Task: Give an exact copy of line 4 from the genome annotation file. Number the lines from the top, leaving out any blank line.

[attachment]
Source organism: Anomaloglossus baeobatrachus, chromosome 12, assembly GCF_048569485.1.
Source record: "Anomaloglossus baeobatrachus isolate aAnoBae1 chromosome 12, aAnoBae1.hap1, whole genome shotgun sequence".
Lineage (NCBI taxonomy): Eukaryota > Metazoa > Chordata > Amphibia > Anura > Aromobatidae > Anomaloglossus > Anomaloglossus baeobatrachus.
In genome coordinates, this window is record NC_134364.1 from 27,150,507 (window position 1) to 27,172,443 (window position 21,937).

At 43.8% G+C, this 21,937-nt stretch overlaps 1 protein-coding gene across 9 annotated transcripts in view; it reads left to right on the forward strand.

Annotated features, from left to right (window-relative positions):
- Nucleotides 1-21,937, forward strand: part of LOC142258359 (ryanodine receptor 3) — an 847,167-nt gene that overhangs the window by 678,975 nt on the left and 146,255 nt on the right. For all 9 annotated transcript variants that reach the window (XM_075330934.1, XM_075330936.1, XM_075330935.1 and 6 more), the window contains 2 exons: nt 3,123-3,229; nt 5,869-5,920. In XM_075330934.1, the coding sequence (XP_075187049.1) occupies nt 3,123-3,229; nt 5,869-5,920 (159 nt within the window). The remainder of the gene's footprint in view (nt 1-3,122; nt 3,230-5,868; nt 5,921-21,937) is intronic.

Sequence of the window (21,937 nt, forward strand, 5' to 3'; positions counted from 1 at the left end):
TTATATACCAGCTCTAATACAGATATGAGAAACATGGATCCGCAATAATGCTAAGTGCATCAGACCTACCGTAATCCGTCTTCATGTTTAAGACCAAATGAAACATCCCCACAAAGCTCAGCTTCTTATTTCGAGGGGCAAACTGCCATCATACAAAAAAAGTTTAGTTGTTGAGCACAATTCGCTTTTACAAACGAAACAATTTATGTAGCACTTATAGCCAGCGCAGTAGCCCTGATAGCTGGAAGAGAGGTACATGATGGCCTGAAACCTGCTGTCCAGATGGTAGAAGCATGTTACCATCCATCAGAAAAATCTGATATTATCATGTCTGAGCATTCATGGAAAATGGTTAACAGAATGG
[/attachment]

In genome coordinates, this window is record NC_134364.1 from 27,150,507 (window position 1) to 27,172,443 (window position 21,937).